The arrival of Autumn is one of the richest and most dramatic seasons of the year. In Northumberland and the Scottish Borders you will witness migrations, creatures preparing for winter, and weird and wonderful fungi.
Most birds and mammals will now busy themselves getting ready for winter. There are fruits, nuts, and seeds everywhere in this rural county. The harvest includes hazel nuts, apples, blackberries and seeds. All this is set against a backdrop of rich, warm colours.
As the Northern hemisphere moves away from the sun the days become shorter. The night skies will change and, with rainy August a thing of the past, it is time to bring out your telescope or camera and capture everything – near and far.
In fact, many photographers say that Autumn is there favourites season because of the vibrant colours and the special quality of the light. There are mists in the morning, creating a surreal atmosphere, and some of the best sunsets in the Northern part of the British Isles.
Come to Northumberland and look for:
Flocks of birds: Northumberland National Park is home to one of the rarest birds in the England – the Hen Harrier. Head to the south of the park this Autumn for a chance at spotting this rare breed. Geese migrating to the U.K. for the winter can be spotted in the county, as well as long-tits. Flocks of waders will be seen near the coast, and there will be plenty of bird life in the woods. on coastal estuaries. Look for flocks of jackdaws, rooks and carrion crows flying to woodland roosts on Autumn evenings. The Svalbard-breeding population of Pale-bellied Brent Geese can be seen near Holy Island.
Fungi: There are many locations in Northumberland to see fungi. For example, Rupert’s Wood north of Otterburn in Redesdale is a top choice for nature lovers to explore in the Autumn. The wood comprises a mixed woodland including some ancient trees. Fungi here can be found on the forest floor and on trees too. But they can also be spotted in parks and grassland areas. Use a book to identify fungi, or take a course or a walking tour with an expert. Don’t forget to be careful – some species are very poisonous and only experts can identify the ones safe to eat.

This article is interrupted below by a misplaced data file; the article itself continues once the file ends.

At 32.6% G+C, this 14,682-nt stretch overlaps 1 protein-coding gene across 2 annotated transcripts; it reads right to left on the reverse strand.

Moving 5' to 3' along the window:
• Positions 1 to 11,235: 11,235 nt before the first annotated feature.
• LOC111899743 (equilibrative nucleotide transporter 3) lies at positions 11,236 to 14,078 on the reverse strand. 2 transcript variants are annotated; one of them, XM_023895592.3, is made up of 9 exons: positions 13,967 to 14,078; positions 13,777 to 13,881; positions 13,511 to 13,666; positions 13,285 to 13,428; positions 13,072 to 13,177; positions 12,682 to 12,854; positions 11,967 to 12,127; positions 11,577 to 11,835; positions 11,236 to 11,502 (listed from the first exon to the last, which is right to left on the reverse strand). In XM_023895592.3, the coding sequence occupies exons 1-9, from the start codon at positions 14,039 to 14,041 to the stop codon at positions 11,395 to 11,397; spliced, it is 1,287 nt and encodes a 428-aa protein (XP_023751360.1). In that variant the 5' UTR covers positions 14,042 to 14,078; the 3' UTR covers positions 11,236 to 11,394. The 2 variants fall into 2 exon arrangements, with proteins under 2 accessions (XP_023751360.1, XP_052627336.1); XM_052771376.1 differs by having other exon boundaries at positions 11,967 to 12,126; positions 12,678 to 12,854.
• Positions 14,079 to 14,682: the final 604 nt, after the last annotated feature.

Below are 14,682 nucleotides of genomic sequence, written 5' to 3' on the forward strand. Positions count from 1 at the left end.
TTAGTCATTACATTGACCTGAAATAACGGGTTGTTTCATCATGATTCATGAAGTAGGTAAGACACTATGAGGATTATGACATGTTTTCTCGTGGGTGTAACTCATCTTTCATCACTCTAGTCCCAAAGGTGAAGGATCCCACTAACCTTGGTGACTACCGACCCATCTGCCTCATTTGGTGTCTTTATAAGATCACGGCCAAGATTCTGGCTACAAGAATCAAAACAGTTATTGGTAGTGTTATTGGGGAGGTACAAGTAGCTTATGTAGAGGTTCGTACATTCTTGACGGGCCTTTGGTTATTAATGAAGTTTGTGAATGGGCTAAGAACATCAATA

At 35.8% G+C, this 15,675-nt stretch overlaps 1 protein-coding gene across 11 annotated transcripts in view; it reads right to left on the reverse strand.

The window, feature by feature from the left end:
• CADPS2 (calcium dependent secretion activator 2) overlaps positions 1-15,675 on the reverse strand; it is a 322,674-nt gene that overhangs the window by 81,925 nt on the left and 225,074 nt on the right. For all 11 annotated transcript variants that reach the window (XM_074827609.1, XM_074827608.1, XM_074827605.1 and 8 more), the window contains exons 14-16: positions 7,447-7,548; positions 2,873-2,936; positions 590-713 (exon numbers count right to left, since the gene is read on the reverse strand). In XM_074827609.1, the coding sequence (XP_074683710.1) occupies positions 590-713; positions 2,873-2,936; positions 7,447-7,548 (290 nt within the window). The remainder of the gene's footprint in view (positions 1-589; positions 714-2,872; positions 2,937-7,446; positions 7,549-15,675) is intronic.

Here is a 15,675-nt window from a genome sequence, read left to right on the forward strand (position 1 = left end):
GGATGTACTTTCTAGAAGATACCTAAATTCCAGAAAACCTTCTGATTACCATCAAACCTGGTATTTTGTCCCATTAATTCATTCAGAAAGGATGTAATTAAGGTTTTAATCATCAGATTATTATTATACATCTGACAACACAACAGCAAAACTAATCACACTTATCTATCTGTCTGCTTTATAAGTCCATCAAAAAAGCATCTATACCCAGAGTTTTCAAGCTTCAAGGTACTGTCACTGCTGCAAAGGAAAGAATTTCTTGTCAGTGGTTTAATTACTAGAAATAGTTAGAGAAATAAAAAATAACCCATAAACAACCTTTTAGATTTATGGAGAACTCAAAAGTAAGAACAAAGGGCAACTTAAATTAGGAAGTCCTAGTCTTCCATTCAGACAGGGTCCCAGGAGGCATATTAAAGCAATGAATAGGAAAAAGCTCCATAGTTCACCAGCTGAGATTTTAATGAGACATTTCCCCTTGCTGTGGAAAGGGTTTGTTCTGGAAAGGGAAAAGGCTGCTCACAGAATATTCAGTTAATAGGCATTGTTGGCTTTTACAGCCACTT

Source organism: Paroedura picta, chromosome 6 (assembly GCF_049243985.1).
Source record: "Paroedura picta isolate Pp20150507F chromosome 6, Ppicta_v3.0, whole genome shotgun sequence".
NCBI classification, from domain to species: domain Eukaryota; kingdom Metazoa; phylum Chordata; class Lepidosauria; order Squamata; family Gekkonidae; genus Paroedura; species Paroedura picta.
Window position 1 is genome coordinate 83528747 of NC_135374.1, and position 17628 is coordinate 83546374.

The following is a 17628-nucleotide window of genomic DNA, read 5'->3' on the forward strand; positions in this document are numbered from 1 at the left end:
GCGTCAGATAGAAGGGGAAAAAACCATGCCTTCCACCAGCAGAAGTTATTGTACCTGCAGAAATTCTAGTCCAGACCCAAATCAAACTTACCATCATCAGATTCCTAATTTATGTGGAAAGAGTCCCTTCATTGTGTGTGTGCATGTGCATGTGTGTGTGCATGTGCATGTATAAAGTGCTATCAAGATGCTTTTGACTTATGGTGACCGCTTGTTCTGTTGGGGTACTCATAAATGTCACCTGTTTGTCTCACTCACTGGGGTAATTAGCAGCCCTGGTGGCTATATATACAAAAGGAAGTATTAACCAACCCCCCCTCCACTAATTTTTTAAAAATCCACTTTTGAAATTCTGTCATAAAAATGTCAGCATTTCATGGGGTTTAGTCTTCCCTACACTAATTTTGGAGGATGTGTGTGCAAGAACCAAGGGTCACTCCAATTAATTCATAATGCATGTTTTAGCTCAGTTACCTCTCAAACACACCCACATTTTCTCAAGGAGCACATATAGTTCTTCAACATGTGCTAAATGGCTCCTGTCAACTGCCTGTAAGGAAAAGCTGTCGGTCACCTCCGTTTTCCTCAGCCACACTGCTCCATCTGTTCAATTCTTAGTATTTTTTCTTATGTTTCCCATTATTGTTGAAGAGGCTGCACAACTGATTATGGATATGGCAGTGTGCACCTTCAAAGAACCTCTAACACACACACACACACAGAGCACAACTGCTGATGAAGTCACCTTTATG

A deer rut: Autumn is mating season for deers, known as the rut. The area near Hadrian’s Wall is one of the best for spotting the deer rut. The stags and bucks fight rival males to attract a females. In Britain the red deer is the largest land mammal; the stags have the most spectacular antlers of any British species. Listen carefully and you will hear the barking and roaring of deer at night.
Spiders and bats: Love them or loath them, bats and spiders are fascinating creatures nonetheless. Kielder Castle has colonies of pipestrelle and brown long-eared bats. They breed and hibernate in the roof of the castle and wildlife rangers carry out guide evening walks to see and hear the bats – via ultrasound detectors. Be sure to check details and book ahead. Find out more about bats at the Northumberland Bat Group website.
Spiders are present throughout the year but are much more visible in the Autumn. You can see the drifting gossamer on plants and other objects produced by dispersing baby spiders, abundant enough to be seen on plants and other objects.
Spiders reach high points on high objects and create silk threads, once there the spiders will be carried long distances by the wind. In Northumberland you will find spiders on stone walls, old buildings, in castles and on hedgerows.
Conkers and sweet chestnuts: Discover conkers within the green casing of the horse chestnut. Find sweet chestnuts to roast on an open fire.
Berry-picking: Come to Brocksbushes Farm near Corbridge and you will discover more than 50 acres of land growing blackberries, gooseberries, raspberries, blackberries, tayberries, redcurrants, blackcurrants and plums.
There is lots more to see in Northumberland and The Scottish Borders. Go to our events section to discover what do do and see: http://www.thisisnorthumberland.com/events